1900 by: Rebecca West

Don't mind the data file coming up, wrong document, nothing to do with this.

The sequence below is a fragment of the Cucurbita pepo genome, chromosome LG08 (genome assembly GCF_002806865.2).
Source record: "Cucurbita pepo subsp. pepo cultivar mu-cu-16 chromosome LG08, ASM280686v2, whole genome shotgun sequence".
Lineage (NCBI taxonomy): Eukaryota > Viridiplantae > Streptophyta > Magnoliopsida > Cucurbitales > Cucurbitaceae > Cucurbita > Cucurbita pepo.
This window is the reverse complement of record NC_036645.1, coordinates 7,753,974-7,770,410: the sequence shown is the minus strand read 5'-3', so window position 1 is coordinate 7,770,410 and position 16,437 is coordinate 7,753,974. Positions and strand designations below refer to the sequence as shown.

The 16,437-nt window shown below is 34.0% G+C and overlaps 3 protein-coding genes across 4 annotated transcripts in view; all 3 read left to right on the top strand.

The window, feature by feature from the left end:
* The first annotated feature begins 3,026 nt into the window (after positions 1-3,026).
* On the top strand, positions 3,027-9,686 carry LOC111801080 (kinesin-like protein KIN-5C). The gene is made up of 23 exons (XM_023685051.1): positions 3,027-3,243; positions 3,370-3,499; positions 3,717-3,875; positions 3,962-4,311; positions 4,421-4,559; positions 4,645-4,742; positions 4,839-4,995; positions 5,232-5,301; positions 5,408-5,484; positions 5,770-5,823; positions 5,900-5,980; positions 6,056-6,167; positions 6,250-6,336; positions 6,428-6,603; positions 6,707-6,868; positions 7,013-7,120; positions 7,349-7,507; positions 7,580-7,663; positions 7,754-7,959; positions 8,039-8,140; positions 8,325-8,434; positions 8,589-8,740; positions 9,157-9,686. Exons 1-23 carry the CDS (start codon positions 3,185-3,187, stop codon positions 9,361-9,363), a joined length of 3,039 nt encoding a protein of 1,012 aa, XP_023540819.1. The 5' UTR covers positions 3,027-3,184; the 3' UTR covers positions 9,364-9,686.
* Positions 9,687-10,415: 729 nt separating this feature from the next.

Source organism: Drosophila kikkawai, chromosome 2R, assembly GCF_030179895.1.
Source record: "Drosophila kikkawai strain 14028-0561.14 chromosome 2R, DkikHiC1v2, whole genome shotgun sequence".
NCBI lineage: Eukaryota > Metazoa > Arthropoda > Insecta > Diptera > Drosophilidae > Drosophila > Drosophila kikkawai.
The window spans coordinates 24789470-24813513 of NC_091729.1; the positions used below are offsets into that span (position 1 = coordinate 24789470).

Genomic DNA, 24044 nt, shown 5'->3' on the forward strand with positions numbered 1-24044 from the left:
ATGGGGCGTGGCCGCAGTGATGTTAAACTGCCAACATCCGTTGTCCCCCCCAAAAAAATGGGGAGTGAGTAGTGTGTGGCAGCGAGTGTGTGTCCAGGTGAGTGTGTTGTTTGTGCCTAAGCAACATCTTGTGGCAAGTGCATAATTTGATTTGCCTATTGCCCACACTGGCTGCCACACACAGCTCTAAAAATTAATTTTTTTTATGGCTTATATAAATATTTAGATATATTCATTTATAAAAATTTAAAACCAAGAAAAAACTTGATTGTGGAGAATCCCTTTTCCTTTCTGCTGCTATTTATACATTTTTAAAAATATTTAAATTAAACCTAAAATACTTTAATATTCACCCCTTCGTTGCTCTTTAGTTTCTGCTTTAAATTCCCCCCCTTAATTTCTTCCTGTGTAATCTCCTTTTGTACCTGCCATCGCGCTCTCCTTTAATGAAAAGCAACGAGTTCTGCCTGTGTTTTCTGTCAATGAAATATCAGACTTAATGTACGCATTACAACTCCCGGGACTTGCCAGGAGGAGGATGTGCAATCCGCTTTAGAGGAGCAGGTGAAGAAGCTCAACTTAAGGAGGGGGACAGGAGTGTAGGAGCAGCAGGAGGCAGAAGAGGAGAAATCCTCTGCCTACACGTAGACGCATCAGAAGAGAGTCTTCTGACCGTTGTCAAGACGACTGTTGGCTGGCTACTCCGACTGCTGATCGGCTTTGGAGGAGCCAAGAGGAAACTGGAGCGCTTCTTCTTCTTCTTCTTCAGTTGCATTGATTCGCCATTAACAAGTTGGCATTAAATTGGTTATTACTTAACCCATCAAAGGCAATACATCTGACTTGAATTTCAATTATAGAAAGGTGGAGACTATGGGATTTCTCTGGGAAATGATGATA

In 1900 Rebecca West was an eight-year-old girl living on the outskirts of London. Of that year, she remembers the aged Queen Victoria--a little bundle of black clothes propped up in an open horse-drawn carriage--and the ragged march down her suburban street that celebrated the relief of Mafeking in the far-off Boer War. This was a time when European empires covered much of the world, when North America was seen as a land of innocence and vast, untainted spaces, when imperialist dreams and confidence in the old social order were outwardly barely shaken. A certain order and style seemed to distinguish the period: the Boxer Rebellion in China was quickly suppressed; the Great Exhibition in Paris displayed the West's wild exuberance; fashionable society was dazzling; and the worlds of literature and art, music and drama, science and philosophy, were all flourishing. Henry James, Conrad, Chekhov, Sargent, Klimt, Munch, Elgar, Mahler, and Bergson were but a few of those who were producing masterpieces in 1900. However, alongside the great establishment figures and the glamour there were signs of a new, less certain era. This was the year that the British Labour Party was founded, the zeppelin made its first flight, Freud published The Interpretation of Dreams, and Max Planck elaborated the quantum theory. It was the year that Picasso, Einstein, and Lenin were just beginning their careers. It was indeed the threshold of a new world, and the atmosphere of that year is vividly evoked here in a wide range of fascinating contemporary illustrations and in Rebecca West's lively, sharp, and witty insights into the social, political, and cultural events of the turn of the century.